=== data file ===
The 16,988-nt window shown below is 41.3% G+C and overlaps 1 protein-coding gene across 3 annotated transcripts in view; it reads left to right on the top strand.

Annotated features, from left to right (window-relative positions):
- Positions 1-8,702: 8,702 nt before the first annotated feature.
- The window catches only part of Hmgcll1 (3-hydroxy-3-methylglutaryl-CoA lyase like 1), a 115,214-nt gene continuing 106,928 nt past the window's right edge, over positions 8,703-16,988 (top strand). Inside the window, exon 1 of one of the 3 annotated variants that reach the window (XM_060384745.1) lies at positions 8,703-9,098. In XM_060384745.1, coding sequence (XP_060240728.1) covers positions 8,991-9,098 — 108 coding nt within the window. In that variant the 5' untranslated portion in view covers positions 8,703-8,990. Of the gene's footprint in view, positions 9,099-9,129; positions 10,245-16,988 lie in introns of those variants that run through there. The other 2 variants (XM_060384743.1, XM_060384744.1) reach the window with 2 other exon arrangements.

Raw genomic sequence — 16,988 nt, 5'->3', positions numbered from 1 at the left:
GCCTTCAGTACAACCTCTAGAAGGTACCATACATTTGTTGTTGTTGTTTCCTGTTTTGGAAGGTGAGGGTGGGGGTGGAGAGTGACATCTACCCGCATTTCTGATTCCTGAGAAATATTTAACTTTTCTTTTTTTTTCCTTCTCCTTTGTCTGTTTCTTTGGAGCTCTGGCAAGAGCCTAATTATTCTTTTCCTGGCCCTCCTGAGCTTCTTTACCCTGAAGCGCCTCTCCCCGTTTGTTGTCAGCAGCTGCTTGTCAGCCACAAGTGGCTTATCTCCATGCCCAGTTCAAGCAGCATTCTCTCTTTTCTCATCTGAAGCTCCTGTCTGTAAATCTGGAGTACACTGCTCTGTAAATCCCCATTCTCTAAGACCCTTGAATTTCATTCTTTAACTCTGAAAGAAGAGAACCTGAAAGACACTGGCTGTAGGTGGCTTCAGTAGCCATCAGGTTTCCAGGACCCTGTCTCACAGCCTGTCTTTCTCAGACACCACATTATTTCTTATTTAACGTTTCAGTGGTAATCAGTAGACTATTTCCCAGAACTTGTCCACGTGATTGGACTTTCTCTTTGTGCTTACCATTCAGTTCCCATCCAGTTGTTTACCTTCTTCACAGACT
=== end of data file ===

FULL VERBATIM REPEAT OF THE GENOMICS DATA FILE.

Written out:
The 16,988-nt window shown below is 41.3% G+C and overlaps 1 protein-coding gene across 3 annotated transcripts in view; it reads left to right on the top strand.

Annotated features, from left to right (window-relative positions):
- Positions 1-8,702: 8,702 nt before the first annotated feature.
- The window catches only part of Hmgcll1 (3-hydroxy-3-methylglutaryl-CoA lyase like 1), a 115,214-nt gene continuing 106,928 nt past the window's right edge, over positions 8,703-16,988 (top strand). Inside the window, exon 1 of one of the 3 annotated variants that reach the window (XM_060384745.1) lies at positions 8,703-9,098. In XM_060384745.1, coding sequence (XP_060240728.1) covers positions 8,991-9,098 — 108 coding nt within the window. In that variant the 5' untranslated portion in view covers positions 8,703-8,990. Of the gene's footprint in view, positions 9,099-9,129; positions 10,245-16,988 lie in introns of those variants that run through there. The other 2 variants (XM_060384743.1, XM_060384744.1) reach the window with 2 other exon arrangements.

Raw genomic sequence — 16,988 nt, 5'->3', positions numbered from 1 at the left:
GCCTTCAGTACAACCTCTAGAAGGTACCATACATTTGTTGTTGTTGTTTCCTGTTTTGGAAGGTGAGGGTGGGGGTGGAGAGTGACATCTACCCGCATTTCTGATTCCTGAGAAATATTTAACTTTTCTTTTTTTTTCCTTCTCCTTTGTCTGTTTCTTTGGAGCTCTGGCAAGAGCCTAATTATTCTTTTCCTGGCCCTCCTGAGCTTCTTTACCCTGAAGCGCCTCTCCCCGTTTGTTGTCAGCAGCTGCTTGTCAGCCACAAGTGGCTTATCTCCATGCCCAGTTCAAGCAGCATTCTCTCTTTTCTCATCTGAAGCTCCTGTCTGTAAATCTGGAGTACACTGCTCTGTAAATCCCCATTCTCTAAGACCCTTGAATTTCATTCTTTAACTCTGAAAGAAGAGAACCTGAAAGACACTGGCTGTAGGTGGCTTCAGTAGCCATCAGGTTTCCAGGACCCTGTCTCACAGCCTGTCTTTCTCAGACACCACATTATTTCTTATTTAACGTTTCAGTGGTAATCAGTAGACTATTTCCCAGAACTTGTCCACGTGATTGGACTTTCTCTTTGTGCTTACCATTCAGTTCCCATCCAGTTGTTTACCTTCTTCACAGACT